The last two contenders are pretty much neck and neck in my book, Clarity Accounting and Less Accounting. Both of these software offerings offer almost identical feature sets and very intuitive UIs. The Less Accounting devs are very much in the limelight of social media and make it a point to be out there and active to aid their customers, I like this a lot. I think an award that was granted over at Cloudave sums them up quite nicely, the “get off Twitter and do some work” award. The Clarity Accounting devs are very much in the background, but both teams actively participate in making customer feature requests come true, another thing I like about both.

    Less Accounting is more expensive than Clarity, at $24/Mo. (They also offer a Free plan and 2 other plans that are $12/Mo and $20/Mo) Clarity Accounting on the other hand charges a flat $10/Mo fee (or $100/Year). Less Accounting offers integration with Shoeboxed, WeSabe, Shopify; numerous contact importing sources, integration with their time tracking product, LessTimeSpent, and lastly Automated Bank Transaction importing. That last one is what’s really keeping me on the fence between the two. Reporting capabilities are very similar for the two offerings and each present the same information. Clarity Accounting offers a little more advanced accounting functionality with the option to have equity, liability and other types of accounts. Less Accounting only offers income and expense accounts, their reasoning behind this is well founded, they want to be “less” cumbersome than QuickBooks. Ideally I’d like to see Clarity pick up some type of automatic transaction import, but at this stage in the game it’s not really a deal breaker.

    Less Accounting

    • UI – B+
    • Help Desk/Center – B
    • Reporting – B
    • Price – B

    Clarity Accounting

    • UI – B+
    • Help Desk/Center – B+
    • Reporting – B
    • Price – A+

    I’ll be continuing the trials with Less Accounting and Clarity Accounting, but as of now I’m probably going to go with Clarity Accounting due to its advanced accounting options (equity and liability accounts) and its lower price point. At the end of my trial for each I’ll head back here to post which I decided to go with.

    Phew! Good thing I took the “shortcut” and went straight to the main contenders, this post was MUCH longer than I anticipated it to be! If you’ve made it this far, thanks for sticking with me! Hopefully some of the things I’ve uncovered here save you some time and make your life easier!

    Until next time! L8rz

    Friday, May 29th, 2009 | Author:

    Hey All,

    Well I’m not sure the exact date and time, but I just got wind that Server Fault just started it’s public beta! I’ve been waiting for this for a bit now. Server Fault is based off the same concept of Stack Overflow in that it fosters community involvement to solve problems. It has an excellent tagging system and fantastic voting system (those of you that reddit know how great voting can be!)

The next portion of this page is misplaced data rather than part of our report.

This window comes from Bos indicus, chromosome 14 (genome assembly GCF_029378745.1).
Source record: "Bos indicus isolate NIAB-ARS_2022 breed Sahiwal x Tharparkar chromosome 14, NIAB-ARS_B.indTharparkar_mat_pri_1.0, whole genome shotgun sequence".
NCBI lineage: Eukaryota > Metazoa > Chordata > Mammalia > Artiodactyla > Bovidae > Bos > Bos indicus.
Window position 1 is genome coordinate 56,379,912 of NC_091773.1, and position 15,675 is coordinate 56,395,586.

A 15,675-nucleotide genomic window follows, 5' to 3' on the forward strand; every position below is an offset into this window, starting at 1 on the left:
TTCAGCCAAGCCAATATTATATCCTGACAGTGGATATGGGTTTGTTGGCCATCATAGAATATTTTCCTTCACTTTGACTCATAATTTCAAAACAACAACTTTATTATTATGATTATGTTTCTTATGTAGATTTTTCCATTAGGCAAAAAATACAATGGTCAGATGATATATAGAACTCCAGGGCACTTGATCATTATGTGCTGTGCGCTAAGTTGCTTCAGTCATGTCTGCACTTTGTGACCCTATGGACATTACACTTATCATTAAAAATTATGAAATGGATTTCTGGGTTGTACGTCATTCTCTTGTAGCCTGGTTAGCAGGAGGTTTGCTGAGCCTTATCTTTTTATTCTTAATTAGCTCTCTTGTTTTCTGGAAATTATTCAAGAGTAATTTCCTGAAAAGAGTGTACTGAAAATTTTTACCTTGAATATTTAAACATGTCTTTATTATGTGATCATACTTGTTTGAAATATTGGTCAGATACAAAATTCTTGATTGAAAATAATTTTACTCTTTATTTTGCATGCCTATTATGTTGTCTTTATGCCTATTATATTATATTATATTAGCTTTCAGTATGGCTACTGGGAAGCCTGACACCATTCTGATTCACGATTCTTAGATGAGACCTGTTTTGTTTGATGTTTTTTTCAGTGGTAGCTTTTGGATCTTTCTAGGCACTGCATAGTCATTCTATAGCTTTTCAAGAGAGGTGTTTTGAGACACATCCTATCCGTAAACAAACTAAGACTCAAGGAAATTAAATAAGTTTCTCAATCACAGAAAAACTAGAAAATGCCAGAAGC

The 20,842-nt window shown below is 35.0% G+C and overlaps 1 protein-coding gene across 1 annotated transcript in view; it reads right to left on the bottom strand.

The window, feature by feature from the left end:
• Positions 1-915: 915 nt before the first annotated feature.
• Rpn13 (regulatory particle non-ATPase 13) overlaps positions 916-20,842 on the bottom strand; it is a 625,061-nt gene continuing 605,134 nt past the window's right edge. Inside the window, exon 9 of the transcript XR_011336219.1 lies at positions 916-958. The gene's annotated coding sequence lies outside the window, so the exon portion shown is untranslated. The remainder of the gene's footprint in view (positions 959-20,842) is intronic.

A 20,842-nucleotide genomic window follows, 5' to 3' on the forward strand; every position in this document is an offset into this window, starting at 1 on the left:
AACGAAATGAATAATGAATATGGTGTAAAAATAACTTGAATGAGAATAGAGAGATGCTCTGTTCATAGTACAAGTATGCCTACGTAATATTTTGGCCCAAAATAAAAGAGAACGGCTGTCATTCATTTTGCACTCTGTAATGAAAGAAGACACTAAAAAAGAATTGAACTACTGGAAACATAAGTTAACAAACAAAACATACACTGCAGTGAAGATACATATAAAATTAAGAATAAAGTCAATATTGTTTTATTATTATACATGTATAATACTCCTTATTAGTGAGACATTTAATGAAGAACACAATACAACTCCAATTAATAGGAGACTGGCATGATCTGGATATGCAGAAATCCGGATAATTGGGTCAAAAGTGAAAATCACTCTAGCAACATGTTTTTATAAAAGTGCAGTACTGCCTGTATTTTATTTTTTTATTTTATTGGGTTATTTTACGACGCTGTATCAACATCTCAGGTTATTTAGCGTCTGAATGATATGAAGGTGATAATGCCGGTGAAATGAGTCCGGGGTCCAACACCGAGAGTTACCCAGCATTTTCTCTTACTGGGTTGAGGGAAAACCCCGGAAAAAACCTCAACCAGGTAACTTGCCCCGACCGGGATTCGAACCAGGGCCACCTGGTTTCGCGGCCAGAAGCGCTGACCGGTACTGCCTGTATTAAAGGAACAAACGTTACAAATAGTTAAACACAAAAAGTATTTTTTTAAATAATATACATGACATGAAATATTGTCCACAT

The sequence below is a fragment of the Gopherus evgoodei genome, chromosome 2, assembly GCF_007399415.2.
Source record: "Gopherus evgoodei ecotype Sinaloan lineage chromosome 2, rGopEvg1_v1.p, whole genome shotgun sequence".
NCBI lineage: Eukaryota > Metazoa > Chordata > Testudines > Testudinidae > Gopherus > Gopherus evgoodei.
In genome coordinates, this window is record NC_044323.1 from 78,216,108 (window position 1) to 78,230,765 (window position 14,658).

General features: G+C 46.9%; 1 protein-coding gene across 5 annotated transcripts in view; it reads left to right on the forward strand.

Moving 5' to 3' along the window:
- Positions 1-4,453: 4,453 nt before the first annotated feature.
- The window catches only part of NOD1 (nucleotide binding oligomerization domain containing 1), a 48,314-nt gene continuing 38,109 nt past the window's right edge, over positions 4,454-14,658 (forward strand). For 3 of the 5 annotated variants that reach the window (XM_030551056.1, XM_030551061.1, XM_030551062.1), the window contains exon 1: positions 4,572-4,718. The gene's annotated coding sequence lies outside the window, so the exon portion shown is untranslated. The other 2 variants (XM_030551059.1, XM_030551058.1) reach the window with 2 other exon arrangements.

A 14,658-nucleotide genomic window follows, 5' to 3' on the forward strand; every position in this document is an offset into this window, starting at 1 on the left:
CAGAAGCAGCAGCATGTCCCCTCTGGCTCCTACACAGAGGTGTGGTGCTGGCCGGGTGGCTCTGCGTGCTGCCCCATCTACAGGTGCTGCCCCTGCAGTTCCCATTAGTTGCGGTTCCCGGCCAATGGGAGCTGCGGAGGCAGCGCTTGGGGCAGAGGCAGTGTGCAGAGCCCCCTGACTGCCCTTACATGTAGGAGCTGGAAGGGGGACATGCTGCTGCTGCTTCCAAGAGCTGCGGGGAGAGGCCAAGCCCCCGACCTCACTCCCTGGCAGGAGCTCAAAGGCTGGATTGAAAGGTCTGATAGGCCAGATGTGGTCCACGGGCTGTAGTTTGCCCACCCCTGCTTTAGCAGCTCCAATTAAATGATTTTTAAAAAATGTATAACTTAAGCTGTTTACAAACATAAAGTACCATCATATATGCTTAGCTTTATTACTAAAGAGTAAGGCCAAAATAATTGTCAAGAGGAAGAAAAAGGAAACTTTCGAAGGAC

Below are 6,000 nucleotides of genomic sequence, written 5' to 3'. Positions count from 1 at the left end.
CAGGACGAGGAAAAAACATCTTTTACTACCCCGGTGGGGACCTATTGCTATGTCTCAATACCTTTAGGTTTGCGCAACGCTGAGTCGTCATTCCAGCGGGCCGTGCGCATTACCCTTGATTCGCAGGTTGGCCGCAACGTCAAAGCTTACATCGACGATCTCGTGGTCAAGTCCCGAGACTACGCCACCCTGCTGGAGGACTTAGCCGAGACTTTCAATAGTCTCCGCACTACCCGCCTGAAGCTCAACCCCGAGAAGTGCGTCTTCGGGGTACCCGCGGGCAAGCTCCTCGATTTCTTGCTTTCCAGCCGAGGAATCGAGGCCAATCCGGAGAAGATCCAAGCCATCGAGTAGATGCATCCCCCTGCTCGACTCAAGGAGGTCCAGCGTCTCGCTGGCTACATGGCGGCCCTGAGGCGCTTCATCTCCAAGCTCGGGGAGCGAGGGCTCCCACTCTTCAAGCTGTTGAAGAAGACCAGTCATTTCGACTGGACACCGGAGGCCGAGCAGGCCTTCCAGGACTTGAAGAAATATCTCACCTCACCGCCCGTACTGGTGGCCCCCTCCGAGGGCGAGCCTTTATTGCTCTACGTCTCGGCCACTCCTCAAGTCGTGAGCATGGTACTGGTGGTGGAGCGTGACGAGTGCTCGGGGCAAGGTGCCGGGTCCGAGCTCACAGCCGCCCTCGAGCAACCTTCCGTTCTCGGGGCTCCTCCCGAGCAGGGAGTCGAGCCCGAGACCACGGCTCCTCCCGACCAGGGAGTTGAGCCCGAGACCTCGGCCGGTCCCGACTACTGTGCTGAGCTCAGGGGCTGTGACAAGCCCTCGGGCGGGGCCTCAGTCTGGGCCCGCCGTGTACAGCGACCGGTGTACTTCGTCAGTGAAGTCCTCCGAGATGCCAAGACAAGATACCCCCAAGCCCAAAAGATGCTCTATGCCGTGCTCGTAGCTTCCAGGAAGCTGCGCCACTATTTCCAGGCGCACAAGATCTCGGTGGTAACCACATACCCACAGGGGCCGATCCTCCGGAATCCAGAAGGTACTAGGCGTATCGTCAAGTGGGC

Although there are a few bugs in the system still….it is a beta. I tried logging in with my Google OpenID and Server Fault asked me if I wanted to migrate my account information over from Stack Overflow, I gladly complied….but that broke and nothing got migrated. However, this doesn’t seem like an isolated event as there are a few other people that have experiencedit and there is an open bug? on uservoice

    Kudos to the Stack Overflow team for expanding their service model to other areas, I’m sure Server Fault will be just as successful, if not more =)

    That’s all for now…..laterz

    Category: Internetz  | Tags: ,  | Comments off
    Tuesday, March 31st, 2009 | Author:

    Hey All,

    Well I was going to include this post with my last one, but I figured I’d separate the two being as they are two completely different content types (for the most part). So I’ve officially jumped ship from SVN to the Git SCM and man….I’ve been missing out on a lot! Branching, distributed-ness, forking….all wonders of the modern day developer!

    With that I’ve also decided to move away from a perpetual trial of ZDE =X to a more legitimate, purchased copy of the Aptana Studio Professional Plugin. The guys over at Aptana were kind enough to bless me with an educational license of their eclipse addon at half price! Thanks again guys!

    Another thing that I’ve been trying to get myself into is TDD (Test Driven Development) to better standardize my coding methodologies and to reap some of the benefits that TDD offers! It’s definitely a monumental shift in my programming paradigm and thinking, but in the end I think it will be well worth it! I’m still trying to get my head around the actual testing and implementation of TDD (the concepts behind it are relatively easy to understand), if anyone that reads this knows what I’m talking about feel free to comment so we can discuss!

    That’s all for now! L8rz

    Category: Development, General, Internetz  | Tags:  | Comments off